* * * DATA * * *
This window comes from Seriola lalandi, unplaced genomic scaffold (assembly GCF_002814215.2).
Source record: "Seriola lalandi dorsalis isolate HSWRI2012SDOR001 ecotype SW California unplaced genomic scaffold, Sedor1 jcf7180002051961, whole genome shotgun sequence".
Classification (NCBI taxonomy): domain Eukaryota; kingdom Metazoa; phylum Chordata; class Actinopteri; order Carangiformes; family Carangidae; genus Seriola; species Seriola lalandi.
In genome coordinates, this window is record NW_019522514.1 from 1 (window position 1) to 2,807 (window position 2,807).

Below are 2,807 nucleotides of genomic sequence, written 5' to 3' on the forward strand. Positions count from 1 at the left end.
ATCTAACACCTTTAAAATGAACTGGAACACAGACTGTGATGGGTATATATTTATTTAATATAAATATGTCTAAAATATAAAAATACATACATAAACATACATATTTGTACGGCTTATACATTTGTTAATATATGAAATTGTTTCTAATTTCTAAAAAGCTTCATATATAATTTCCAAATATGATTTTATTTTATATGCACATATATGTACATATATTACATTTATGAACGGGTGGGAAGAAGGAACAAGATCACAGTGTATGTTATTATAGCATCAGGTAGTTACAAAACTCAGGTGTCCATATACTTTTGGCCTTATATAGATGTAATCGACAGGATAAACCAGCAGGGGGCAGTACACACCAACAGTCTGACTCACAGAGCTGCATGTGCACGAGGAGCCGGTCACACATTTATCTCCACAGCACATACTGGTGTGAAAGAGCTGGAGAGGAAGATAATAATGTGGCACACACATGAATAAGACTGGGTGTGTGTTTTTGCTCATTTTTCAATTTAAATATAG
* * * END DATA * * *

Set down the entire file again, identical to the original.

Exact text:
This window comes from Seriola lalandi, unplaced genomic scaffold (assembly GCF_002814215.2).
Source record: "Seriola lalandi dorsalis isolate HSWRI2012SDOR001 ecotype SW California unplaced genomic scaffold, Sedor1 jcf7180002051961, whole genome shotgun sequence".
Classification (NCBI taxonomy): domain Eukaryota; kingdom Metazoa; phylum Chordata; class Actinopteri; order Carangiformes; family Carangidae; genus Seriola; species Seriola lalandi.
In genome coordinates, this window is record NW_019522514.1 from 1 (window position 1) to 2,807 (window position 2,807).

Below are 2,807 nucleotides of genomic sequence, written 5' to 3' on the forward strand. Positions count from 1 at the left end.
ATCTAACACCTTTAAAATGAACTGGAACACAGACTGTGATGGGTATATATTTATTTAATATAAATATGTCTAAAATATAAAAATACATACATAAACATACATATTTGTACGGCTTATACATTTGTTAATATATGAAATTGTTTCTAATTTCTAAAAAGCTTCATATATAATTTCCAAATATGATTTTATTTTATATGCACATATATGTACATATATTACATTTATGAACGGGTGGGAAGAAGGAACAAGATCACAGTGTATGTTATTATAGCATCAGGTAGTTACAAAACTCAGGTGTCCATATACTTTTGGCCTTATATAGATGTAATCGACAGGATAAACCAGCAGGGGGCAGTACACACCAACAGTCTGACTCACAGAGCTGCATGTGCACGAGGAGCCGGTCACACATTTATCTCCACAGCACATACTGGTGTGAAAGAGCTGGAGAGGAAGATAATAATGTGGCACACACATGAATAAGACTGGGTGTGTGTTTTTGCTCATTTTTCAATTTAAATATAG